“I don’t think we use it nearly as much as we should to call people out on things like that. We get called out, heaven knows, by the cyberbullies that I’ve mentioned. Where’s our cyberbullies, why aren’t we bullying the people that say things like that.”
Wong-Tam explained how it can be a good thing when a woman is called a “c##t” online- it gives the opportunity to fight back, “and you know they’re all trolls”:
“So that is the power of Twitter as well. Is that you also get to expose the nasty bits of people who are out there – and you know that they are all trolls – so the threats, although public, are public for everyone and you get to track it down. So that’s the good side, and the bad side.”
It appears that Women in Toronto Politics suffer from the worst kind of role models…
4. The Greatest Lie Made By Guthrie’s Supporters
When Blatchford’s story was published in July 2015 Stephanie Guthrie’s friends and supporters got their nasty on with a swarm of vicious attacks. As expected, there was a lot of misinformation flying around- one of their biggest lies was that Guthrie was forbidden from speaking out to defend herself.
There’s no requirement that Guthrie stays silent. There were good reasons for her to do so, but she crossed the line speaking with the media only days after Elliott was charged. Then, in April 2015, Guthrie showed incredibly bad judgment making a false claim that Elliott might have sent her a death threat. Of course, she didn’t take it to the police, she instead chose to take it to the court of public opinion.
3. Fuzzy Memories Of A “Secret” Meeting To Stop Elliott
One of the most shocking moments in Elliott’s trial was when it was when Guthrie admitted that she and her friends held a secret meeting about Gregory Alan Elliott in August, 2012. The event was held at the home of (former) alleged victim Paisley Rae- other participants included alleged victims Stephanie Guthrie & Heather Reiley, and their friends Rachel MacKenzie, and @PopeShakey (who’s managed to keep their name secret through the trial).
Curiously, Guthrie and fellow alleged victim Heather Reiley couldn’t remember who else attended the meeting- neither could they remember details about what was discussed at the meeting.
2. Alleged Victim Had Close Relationships With The Police
If you’re one of the inquiring minds who’s wondering how such a weak case could have ever been filed by Toronto Police, you might find this next part of the story interesting. Paisley Rae was magically dropped from the case before her testimony was to be heard, but she had an incredibly close relationship with Toronto police at the time the charges were laid.
Rae’s connection with the Toronto Police Service got started in the aftermath of the riots and mass arrests of the 2010 G20. Rae worked with Const Scott Mills during the TPS’ 2011 Fugitive Conference. In 2012 she travelled to the #SmileCon conference in Vancouver where she met with Deputy Chief Sloly and Mills. Rae is listed as a social media consultant in the TPS’ 2013 PACER Report, the same year she helped raise $7,500 to make a video about carding for the Policing Literacy Initiative.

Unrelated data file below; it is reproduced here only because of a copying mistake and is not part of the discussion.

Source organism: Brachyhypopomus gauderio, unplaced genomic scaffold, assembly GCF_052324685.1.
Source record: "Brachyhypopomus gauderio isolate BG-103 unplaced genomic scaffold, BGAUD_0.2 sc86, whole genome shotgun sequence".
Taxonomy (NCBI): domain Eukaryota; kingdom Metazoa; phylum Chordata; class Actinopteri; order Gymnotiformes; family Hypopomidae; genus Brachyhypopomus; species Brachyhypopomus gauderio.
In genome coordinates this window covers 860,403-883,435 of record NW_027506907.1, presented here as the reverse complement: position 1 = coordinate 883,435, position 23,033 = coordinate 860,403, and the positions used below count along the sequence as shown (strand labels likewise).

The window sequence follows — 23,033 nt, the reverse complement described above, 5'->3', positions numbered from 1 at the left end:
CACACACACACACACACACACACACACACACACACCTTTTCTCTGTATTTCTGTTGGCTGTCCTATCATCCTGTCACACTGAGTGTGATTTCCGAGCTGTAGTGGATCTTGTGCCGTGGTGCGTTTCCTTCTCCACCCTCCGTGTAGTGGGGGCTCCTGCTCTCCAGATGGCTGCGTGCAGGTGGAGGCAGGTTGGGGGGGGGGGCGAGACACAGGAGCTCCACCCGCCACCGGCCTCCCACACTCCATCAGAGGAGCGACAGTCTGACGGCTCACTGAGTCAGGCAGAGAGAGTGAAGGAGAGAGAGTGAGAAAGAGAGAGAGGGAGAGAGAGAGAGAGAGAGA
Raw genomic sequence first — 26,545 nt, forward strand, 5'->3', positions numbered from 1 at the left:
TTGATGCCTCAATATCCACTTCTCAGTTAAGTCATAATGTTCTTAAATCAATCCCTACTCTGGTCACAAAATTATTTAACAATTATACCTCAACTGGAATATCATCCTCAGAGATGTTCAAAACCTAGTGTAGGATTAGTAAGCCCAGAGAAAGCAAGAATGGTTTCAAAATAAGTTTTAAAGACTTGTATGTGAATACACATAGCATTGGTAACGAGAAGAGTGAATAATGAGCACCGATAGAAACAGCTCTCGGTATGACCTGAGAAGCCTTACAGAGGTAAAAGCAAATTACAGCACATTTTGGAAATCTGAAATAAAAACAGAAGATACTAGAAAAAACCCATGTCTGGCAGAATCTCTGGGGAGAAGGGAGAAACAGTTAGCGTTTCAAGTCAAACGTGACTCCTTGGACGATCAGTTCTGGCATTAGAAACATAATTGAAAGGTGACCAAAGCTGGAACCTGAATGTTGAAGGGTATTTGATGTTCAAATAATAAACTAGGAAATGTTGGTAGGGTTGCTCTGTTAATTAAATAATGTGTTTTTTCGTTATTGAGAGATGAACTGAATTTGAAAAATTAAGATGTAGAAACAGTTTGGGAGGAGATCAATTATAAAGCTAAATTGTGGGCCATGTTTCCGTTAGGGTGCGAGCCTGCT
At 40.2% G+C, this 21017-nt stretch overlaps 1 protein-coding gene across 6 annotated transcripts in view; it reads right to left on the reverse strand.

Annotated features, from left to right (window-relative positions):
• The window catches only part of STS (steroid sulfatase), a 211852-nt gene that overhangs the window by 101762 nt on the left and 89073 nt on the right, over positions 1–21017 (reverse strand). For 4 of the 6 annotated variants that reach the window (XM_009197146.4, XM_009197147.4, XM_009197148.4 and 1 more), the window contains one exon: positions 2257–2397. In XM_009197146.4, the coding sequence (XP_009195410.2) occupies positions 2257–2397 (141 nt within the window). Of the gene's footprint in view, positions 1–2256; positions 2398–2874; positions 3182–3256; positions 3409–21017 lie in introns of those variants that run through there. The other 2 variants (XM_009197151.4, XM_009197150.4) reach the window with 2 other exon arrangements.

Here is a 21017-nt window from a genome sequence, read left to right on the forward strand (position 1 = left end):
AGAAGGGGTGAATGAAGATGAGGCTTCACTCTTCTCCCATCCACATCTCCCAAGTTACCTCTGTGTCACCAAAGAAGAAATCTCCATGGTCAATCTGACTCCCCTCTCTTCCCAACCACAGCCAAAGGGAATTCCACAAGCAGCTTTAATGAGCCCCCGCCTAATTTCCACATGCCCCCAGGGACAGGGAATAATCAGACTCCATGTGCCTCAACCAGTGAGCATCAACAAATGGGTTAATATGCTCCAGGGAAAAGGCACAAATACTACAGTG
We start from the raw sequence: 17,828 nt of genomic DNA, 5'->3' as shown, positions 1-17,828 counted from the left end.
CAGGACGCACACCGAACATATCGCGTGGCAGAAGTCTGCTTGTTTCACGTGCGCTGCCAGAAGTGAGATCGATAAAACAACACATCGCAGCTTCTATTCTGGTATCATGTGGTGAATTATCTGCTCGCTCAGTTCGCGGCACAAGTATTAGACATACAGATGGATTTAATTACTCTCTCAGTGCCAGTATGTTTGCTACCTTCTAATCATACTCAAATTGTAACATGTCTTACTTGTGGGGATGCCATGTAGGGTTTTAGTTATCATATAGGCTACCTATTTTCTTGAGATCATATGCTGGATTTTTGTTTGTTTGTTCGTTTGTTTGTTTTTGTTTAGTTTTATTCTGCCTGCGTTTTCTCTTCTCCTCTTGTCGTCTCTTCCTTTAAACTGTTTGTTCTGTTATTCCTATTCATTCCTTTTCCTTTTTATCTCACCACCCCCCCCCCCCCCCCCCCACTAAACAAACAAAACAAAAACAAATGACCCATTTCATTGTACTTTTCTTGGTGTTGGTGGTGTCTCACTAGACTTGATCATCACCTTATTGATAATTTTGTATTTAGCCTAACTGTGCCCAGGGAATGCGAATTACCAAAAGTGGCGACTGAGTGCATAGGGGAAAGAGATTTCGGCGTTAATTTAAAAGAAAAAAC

But Paisley Rae’s connections with the police go deeper than professional interactions, she and Scott Mills both helped organize #ChillCon, an event where TPS’ social media cops could chill down for drinks with civillians at the Cadillac Lounge. When Mills set up a nonprofit online crisis intervention project Paisley Rae was listed on the board of directors.
One of the most disturbing incidents demonstrating Rae’s closeness with the Police happened during the 2013 #SmileCon conference where Detective Banglid made a presentation titled “Investigations Involving the Internet & Social Media.” The detective got into the details of Elliott’s case, including showing a picture of Elliott and his sons (with the faces blocked out). Paisley Rae – while still an alleged victim – live-tweeted as Banglid boasted about Elliott’s bust. How could this ever be acceptable?
What’s all this then officers?
1. The Crown Really Screwed-Up
The court held a special hearing on August 5, 2015 to address what the Crown claimed was a serious mistake. Elliott was charged for “knowingly” harassing the alleged victims, but the Crown claimed in her closing statements that he “either knowingly or recklessly” harassed them. So, basically, she changed the charges at the end of the case.
The judge responded saying “there can be no conviction for something for which Elliott is not charged.” The Crown claimed the omission of the word “recklessly” was an oversight, the defense rightly argued that he might have argued the case differently if he knew Elliott’s mens rea included recklessness.
Judge Knazan promised in a September follow-up hearing that he’d make a ruling on how to proceed before he gives his final ruling on Friday. This opens up a third possibility beyond a verdict of innocent or guilty- there’s a slight possibility the case could end up being thrown out. Justice for none.